According to the American Geriatrics Association Foundation (AGAF), all of us worry from time to time, whether it’s about illness, financial problems, or family members. Anxiety is a normal reaction to an unpredictable situation —not a clinical anxiety disorder.
Those with clinical anxiety disorders have unrealistic fears about multiple areas of life. According to an article in seniorjournal.com, anxiety disorders become more common as people age because medical, psychological, and social problems tend to build up. Some community surveys suggest that perhaps one in five older adults suffer anxiety symptoms severe enough to warrant treatment.
The article continues: “Persistent or extreme anxiety can seriously decrease quality of life and can be a sign of other problems, such as depression, dementia, physical illness, or side effects to medications. Anxiety can be a symptom of many common medical disorders, including heart disease, lung disease, thyroid and other endocrine problems, neurologic illness, dietary problems, and more.”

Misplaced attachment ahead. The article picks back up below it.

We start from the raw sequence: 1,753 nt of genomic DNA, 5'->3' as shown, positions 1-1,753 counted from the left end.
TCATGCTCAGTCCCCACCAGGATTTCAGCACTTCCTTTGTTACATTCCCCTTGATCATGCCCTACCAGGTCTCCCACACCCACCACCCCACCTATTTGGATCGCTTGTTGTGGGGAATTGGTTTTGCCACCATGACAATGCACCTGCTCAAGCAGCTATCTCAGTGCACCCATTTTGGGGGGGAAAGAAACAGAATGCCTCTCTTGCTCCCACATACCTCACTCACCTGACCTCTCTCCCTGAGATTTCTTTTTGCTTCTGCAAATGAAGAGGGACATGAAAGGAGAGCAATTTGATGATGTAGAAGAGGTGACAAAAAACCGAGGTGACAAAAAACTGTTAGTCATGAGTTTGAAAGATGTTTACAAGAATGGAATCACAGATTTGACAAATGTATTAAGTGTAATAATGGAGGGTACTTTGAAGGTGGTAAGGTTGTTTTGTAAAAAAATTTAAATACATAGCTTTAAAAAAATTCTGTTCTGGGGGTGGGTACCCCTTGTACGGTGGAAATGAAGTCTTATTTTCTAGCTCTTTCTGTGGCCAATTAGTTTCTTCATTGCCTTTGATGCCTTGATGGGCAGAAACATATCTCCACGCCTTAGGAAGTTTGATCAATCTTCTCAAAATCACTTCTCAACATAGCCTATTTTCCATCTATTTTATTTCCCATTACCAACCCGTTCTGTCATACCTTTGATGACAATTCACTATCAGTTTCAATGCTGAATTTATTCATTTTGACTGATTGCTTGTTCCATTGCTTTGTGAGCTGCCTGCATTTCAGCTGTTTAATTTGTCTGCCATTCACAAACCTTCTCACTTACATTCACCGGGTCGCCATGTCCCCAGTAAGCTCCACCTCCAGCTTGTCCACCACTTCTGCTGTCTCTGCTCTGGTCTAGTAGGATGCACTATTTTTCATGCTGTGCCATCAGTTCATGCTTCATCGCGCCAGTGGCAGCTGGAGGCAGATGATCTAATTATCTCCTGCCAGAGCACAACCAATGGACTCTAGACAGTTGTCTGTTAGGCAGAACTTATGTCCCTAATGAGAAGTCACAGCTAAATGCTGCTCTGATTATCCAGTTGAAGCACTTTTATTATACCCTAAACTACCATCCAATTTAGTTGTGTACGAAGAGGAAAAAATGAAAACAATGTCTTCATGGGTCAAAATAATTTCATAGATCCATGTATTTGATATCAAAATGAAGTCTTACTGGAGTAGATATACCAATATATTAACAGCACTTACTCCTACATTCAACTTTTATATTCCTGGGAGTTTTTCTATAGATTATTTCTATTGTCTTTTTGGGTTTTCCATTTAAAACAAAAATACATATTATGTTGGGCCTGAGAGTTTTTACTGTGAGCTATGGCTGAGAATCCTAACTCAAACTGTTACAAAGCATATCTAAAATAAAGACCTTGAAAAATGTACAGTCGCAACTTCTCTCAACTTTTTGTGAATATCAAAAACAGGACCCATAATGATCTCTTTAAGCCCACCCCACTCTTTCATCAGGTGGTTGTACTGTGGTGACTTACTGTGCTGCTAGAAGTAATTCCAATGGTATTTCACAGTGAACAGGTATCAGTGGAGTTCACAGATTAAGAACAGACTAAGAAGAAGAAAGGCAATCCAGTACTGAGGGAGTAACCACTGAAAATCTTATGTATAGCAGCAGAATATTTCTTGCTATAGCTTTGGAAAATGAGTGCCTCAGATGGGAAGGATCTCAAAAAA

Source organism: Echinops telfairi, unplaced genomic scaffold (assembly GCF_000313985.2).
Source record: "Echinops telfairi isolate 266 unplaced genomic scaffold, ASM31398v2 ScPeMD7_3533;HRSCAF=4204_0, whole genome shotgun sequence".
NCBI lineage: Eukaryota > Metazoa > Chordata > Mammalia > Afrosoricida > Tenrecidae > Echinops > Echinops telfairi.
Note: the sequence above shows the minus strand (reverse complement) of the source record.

Recognizing the signs of anxiety, which tend to fall into four general categories, can be the first sign in relieving extensive stress: Tense muscles, which can lead to shaking, trembling, muscle restlessness, and easy tiring Increased nervous system activity, which can lead to shortness of breath, rapid heart rate, sweating, dry mouth, dizziness, nausea, diarrhea, flushes or chills, frequent urination, or difficulty swallowing.
Being overly watchful or alert, including feeling “on edge,” being easily startled, having difficulty concentrating, having trouble falling asleep or staying asleep, or feeling irritable Changes in behavior or normal routines, such as avoiding situations, withdrawing, or decreasing activities outside the home.
Research suggests that recognizing the signs of anxiety can be the first step in seeking help and relieving the problem — leading to a calmer existence.
Think calm. Be calm.